Staircases have a simple job: Get people from one floor to the next with a minimum risk of tripping or falling. Grand or simple, staircases all have the same basic parts. There are treads, stringers, risers, skirt boards, railings and balusters. It’s the putting them all together part of it that can get complicated.
Any good carpenter can bang together a basic set of porch stairs in a couple of hours. But even here, there is some basic planning and basic math. Treads and risers should be uniform and fall within the limits set by the prevailing building code. The stringers and other structural parts have to be beefy enough to do the job. When stairs get more complex, so does the design and construction. A truly elaborate staircase, with a curved railing, say, or a handrail that twists around its lower newel, is going to take a lot of math, and a lot of skill to pull off. Even minor variances from a plan can make staircases difficult or unsafe to use.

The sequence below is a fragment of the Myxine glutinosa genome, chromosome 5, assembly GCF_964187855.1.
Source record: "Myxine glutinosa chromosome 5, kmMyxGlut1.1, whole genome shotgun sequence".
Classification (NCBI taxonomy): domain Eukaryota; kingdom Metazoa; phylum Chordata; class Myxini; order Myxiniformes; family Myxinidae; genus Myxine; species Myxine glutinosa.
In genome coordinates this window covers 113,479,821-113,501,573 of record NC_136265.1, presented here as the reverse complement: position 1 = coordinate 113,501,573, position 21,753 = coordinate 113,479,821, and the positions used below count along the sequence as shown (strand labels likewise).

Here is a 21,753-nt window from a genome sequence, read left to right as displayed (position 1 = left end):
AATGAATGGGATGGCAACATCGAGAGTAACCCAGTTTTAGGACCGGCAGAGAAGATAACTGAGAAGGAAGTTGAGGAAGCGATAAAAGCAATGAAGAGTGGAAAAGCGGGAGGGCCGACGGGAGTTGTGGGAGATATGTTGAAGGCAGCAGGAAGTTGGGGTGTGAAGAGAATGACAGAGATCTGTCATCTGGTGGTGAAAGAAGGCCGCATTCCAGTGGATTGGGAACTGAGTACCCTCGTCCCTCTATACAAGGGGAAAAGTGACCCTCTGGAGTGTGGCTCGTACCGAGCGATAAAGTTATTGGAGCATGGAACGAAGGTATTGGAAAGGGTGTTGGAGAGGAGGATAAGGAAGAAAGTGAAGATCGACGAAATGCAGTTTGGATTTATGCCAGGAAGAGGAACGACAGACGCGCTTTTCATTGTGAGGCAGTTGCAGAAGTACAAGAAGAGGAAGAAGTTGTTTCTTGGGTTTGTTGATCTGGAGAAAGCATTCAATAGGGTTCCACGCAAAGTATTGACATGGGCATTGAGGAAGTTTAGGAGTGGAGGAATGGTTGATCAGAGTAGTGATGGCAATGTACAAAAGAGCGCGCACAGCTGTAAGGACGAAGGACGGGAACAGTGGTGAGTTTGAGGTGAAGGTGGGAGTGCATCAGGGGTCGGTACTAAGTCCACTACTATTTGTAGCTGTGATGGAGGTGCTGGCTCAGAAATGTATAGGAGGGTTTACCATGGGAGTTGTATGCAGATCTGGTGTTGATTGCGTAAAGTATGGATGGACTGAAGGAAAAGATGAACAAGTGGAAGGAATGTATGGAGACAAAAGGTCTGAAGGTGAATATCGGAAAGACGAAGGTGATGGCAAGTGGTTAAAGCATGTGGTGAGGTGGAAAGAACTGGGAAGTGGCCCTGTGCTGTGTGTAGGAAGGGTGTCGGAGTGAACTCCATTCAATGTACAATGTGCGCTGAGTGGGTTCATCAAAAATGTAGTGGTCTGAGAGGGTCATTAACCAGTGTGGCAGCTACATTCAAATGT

One of the intriguing things about stair construction is the sheer variety of possibilities that carpenters have in building them. There are as many design ideas for balusters, railings, treads and trim as there are stairbuilders. No less important are the construction tips that result in tight joints, no squeaks, and long-lasting functionality. Here again, watching a professional tackle a problem can be a lifesaver.
Building a set of stairs, particularly a first set of stairs, can be a daunting exercise even for the experienced. Don’t be put off. This collection of videos and articles will get you headed in the right direction. And if you’re a seasoned professional, there’s still something to be learned. Either way, you’re in the right place.
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